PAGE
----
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Does immunosenescence drive organismal ageing via inflammageing?

For many years, a major question in ageing research has been whether organismal ageing processes affect all tissues similarly, or whether ageing of one organ system drives deficits in others, as originally proposed by Roy Walford in the context of autoimmunity a half-century ago [1]. Yousefzadeh et al. now report that engineering defective DNA repair exclusively in hematopoietic stem cells (HSCs) increases the accumulation of DNA damage in immune cells and results in their early senescence as reflected by higher expression of p16 and p21 [2]. They further show that there were many similarities between these Ercc1-deficient animals at younger ages and naturally aged mice at older ages. Moreover, strikingly, p16 and p21 expression was higher in many non-immune tissues of animals deficient for Ercc1 only in cells derived from HSCs, resulting in widespread tissue damage. These data provide strong support for a modern version of the “immunological theory of ageing” in that senescence limited only to the immune system in this model drives the ageing phenotype and occurrence of degenerative diseases of ageing to a striking degree. This important conclusion rests upon the absolute limitation of Ercc1-deficiency solely to HSCs. Here there may be some provisos to this model which are intrinsic to the use of tissue-specific transgenes to inactivate a gene of interest in a certain organ or tissue. First, there may be leakage of expression of the CRE-expressing transgene in other tissues, inactivating the gene of interest in (a fraction of) cells of that tissue as well, compromising the tissue-specificity of the gene inactivation technique. This was addressed by Yousefzadeh et al. excluding massive leakage but a minor loss of Ercc1 in other tissues is difficult to exclude with the techniques applied and may have been missed, especially in older animals. Second, in a small fraction of cells, inactivation of the floxed gene may not occur and these cells may outgrow the majority that has inactivated the gene of interest, if the wild-type cells have a growth advantage. Both phenomena may apply to tissue-specific Ercc1 mutants. Some other instances of “leakage” in a different context include increased levels of the oxidative DNA lesion 8-oxo-guanine in Ercc1-deficient immune cells, despite the fact that these lesions are repaired by BER, which is not affected by the Ercc1 repair defect. This may suggest “knock-on” effects to other DNA repair mechanisms. Conversely, DNA damage as manifested by cyclopurines was not affected by Ercc1-deficiency but this would normally be expected because these lesions are usually repaired by Ercc1. Nonetheless, these intriguing results make a major contribution to the question of whether immunosenescence drives ageing of other tissues in that even if there is some “leakage” the main effect seems clearly to be due to the activities of immune cells rather than senescence in general, as seen when Ercc1 is knocked out in the whole organism [3].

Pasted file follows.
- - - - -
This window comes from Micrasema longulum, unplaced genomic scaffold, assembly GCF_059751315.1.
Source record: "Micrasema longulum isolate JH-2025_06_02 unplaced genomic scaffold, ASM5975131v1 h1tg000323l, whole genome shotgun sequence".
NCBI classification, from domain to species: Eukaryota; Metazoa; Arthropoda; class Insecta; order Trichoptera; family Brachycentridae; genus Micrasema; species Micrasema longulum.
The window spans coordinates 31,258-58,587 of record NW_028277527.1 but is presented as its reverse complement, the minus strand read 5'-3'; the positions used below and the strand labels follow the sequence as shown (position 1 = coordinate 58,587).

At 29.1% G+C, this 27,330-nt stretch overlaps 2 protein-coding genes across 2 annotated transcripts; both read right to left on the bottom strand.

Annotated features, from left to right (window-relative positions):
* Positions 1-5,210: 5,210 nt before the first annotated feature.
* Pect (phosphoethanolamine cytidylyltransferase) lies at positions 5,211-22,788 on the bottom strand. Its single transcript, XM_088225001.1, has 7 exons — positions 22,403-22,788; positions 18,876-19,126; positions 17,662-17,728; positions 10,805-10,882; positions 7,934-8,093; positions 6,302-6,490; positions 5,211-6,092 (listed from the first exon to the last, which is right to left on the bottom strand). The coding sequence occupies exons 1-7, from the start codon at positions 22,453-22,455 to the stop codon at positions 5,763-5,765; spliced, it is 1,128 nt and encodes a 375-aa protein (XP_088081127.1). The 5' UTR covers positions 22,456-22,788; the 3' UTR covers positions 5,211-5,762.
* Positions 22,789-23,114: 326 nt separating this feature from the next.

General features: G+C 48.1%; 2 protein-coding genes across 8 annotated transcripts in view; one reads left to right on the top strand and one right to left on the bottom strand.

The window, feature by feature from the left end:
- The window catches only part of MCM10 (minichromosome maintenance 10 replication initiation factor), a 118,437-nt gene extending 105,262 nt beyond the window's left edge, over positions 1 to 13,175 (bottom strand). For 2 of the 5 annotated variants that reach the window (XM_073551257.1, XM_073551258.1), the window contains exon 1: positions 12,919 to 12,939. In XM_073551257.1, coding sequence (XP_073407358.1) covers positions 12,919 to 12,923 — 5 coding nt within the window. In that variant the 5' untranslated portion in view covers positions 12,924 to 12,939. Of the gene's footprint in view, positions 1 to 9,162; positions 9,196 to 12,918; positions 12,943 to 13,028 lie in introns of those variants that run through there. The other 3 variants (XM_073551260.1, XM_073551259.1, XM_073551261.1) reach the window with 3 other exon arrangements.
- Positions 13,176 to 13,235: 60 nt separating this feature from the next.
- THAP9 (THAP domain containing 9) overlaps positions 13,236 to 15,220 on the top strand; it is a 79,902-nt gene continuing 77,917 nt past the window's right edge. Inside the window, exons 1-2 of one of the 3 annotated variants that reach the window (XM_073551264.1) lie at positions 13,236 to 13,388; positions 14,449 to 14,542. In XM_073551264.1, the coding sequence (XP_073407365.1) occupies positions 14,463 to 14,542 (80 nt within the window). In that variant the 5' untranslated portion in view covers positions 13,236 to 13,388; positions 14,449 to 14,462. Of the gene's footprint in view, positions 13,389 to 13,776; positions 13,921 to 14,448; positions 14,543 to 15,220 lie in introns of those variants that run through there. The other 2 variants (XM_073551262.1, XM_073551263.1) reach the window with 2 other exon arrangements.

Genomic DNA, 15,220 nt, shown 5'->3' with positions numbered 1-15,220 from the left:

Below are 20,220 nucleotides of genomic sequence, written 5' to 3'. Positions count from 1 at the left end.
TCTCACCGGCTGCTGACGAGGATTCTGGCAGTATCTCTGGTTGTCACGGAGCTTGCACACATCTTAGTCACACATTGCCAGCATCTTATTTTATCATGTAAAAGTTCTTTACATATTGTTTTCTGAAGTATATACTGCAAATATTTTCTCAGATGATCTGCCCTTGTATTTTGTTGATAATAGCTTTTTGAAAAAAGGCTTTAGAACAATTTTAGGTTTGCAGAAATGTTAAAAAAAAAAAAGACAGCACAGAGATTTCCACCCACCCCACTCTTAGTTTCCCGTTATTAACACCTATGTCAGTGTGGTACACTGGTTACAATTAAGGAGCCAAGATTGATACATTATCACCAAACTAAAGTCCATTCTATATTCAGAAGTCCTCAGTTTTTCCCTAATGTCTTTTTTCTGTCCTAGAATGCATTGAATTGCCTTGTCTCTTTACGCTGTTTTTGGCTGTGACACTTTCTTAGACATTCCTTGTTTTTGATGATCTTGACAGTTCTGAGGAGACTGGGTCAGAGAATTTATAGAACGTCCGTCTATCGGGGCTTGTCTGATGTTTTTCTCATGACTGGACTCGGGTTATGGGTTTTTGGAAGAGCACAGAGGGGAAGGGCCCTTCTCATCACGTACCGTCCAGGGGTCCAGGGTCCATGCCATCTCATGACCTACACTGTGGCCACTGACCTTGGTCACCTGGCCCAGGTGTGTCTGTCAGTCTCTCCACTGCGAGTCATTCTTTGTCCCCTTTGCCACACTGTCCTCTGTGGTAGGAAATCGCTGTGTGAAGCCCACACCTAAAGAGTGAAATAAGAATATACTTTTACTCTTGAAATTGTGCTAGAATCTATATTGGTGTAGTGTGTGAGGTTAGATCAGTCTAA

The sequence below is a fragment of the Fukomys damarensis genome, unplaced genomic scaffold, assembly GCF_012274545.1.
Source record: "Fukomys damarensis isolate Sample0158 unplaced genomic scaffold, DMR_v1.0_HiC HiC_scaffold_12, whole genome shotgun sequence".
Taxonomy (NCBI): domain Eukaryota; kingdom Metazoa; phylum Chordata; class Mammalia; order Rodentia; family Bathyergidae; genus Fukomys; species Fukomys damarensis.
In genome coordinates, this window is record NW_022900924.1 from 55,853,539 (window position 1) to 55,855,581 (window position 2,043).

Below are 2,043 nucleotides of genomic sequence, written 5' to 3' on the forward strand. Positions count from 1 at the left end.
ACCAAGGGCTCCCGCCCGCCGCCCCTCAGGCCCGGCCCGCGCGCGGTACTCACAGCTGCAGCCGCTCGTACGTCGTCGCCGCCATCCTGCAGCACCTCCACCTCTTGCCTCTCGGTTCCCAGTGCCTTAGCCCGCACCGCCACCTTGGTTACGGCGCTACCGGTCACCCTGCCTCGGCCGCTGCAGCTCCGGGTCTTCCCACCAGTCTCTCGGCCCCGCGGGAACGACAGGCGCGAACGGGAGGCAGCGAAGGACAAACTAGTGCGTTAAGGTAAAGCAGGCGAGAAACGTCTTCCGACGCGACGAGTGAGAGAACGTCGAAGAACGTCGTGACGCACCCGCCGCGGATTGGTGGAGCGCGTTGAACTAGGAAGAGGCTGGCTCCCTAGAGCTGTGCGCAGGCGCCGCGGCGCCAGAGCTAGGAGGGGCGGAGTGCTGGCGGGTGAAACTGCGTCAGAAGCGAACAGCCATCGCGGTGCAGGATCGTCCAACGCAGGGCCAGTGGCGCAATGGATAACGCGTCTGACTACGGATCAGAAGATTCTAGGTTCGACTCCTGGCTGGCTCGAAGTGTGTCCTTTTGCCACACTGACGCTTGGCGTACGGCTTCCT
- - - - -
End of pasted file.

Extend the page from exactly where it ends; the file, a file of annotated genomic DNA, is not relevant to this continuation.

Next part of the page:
In the second part of the paper, the authors take this notion a step further, by showing that the premature organismal ageing phenotype of Ercc1-deficient mice could be prevented in several tissues by infusion of splenocytes from normal young mice. Reciprocally, transfer of splenocytes from either younger Ercc1-deficient animals or unmanipulated old animals induced senescence in several tissues of young mice [2]. These are remarkable data suggesting that deficits in only one DNA repair mechanism in only one stem cell compartment can result in immune senescence that is shown to impair not only both cellular and humoural immunity but also to indirectly affect the apparent ageing phenotypes of non-HSC-derived tissues, and moreover paralleling many degenerative changes seen in naturally ageing mice. These fascinating findings raise many questions, not least of which is in how far these findings in mice might also apply to humans. This is not susceptible to investigation because Ercc-1 mutations in humans are exceedingly rare, cause severe developmental dysfunction and are not limited to HSCs. Nonetheless, there is a long-standing school of thought that “inflammageing” links organismal and immune ageing via inflammatory mediators produced by senescent immune cells (but also many other senescent cell types and known as the “senescence-associated secretory phenotype”, or SASP) [4]. Yousefzadeh et al. now provide strong supporting evidence that it may indeed be senescent immune cells and not senescent cells in general that drive inflammageing. If so, a declining ability of immune cells to clear other senescent cells [5] as they themselves become senescent could constitute a vicious circle feedback. Hence, the “anti-ageing” effect of infusions of young splenocytes into Ercc1-deficient mice might be mediated by the capacity of the young cells to clear both senescent immune and nonimmune cells. This remains to be explored.

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The author thanks Prof. J. H.J. Hoeijmakers, Rotterdam, The Netherlands for his generous advice on DNA repair and the role of Ercc1.


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Pawelec, G. Does immunosenescence drive organismal ageing via inflammageing?. Immun Ageing 18, 31 (2021).

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